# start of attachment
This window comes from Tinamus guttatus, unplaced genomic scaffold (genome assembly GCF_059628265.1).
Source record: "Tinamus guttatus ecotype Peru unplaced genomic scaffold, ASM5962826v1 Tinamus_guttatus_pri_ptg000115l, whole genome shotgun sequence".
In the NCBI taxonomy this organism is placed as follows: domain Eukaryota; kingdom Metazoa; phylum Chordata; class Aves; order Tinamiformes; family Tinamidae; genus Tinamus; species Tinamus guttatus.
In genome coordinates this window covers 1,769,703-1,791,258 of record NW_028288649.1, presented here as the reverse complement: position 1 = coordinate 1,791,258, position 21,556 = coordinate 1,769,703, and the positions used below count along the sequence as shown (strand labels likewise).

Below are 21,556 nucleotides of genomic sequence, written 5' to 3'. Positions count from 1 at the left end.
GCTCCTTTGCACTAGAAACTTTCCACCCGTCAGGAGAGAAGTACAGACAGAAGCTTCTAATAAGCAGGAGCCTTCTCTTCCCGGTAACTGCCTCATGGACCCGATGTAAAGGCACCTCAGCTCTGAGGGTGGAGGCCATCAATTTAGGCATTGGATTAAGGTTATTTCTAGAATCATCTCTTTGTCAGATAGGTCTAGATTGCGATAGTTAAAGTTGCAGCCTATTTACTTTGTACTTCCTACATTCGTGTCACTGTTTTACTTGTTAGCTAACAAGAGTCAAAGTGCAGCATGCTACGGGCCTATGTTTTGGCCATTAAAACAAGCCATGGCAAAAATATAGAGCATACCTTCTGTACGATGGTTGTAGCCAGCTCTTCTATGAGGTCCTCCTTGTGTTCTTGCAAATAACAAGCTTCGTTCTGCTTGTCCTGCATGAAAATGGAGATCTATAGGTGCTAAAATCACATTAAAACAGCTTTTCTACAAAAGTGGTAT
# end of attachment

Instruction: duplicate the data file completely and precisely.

This window comes from Tinamus guttatus, unplaced genomic scaffold (genome assembly GCF_059628265.1).
Source record: "Tinamus guttatus ecotype Peru unplaced genomic scaffold, ASM5962826v1 Tinamus_guttatus_pri_ptg000115l, whole genome shotgun sequence".
In the NCBI taxonomy this organism is placed as follows: domain Eukaryota; kingdom Metazoa; phylum Chordata; class Aves; order Tinamiformes; family Tinamidae; genus Tinamus; species Tinamus guttatus.
In genome coordinates this window covers 1,769,703-1,791,258 of record NW_028288649.1, presented here as the reverse complement: position 1 = coordinate 1,791,258, position 21,556 = coordinate 1,769,703, and the positions used below count along the sequence as shown (strand labels likewise).

Below are 21,556 nucleotides of genomic sequence, written 5' to 3'. Positions count from 1 at the left end.
GCTCCTTTGCACTAGAAACTTTCCACCCGTCAGGAGAGAAGTACAGACAGAAGCTTCTAATAAGCAGGAGCCTTCTCTTCCCGGTAACTGCCTCATGGACCCGATGTAAAGGCACCTCAGCTCTGAGGGTGGAGGCCATCAATTTAGGCATTGGATTAAGGTTATTTCTAGAATCATCTCTTTGTCAGATAGGTCTAGATTGCGATAGTTAAAGTTGCAGCCTATTTACTTTGTACTTCCTACATTCGTGTCACTGTTTTACTTGTTAGCTAACAAGAGTCAAAGTGCAGCATGCTACGGGCCTATGTTTTGGCCATTAAAACAAGCCATGGCAAAAATATAGAGCATACCTTCTGTACGATGGTTGTAGCCAGCTCTTCTATGAGGTCCTCCTTGTGTTCTTGCAAATAACAAGCTTCGTTCTGCTTGTCCTGCATGAAAATGGAGATCTATAGGTGCTAAAATCACATTAAAACAGCTTTTCTACAAAAGTGGTAT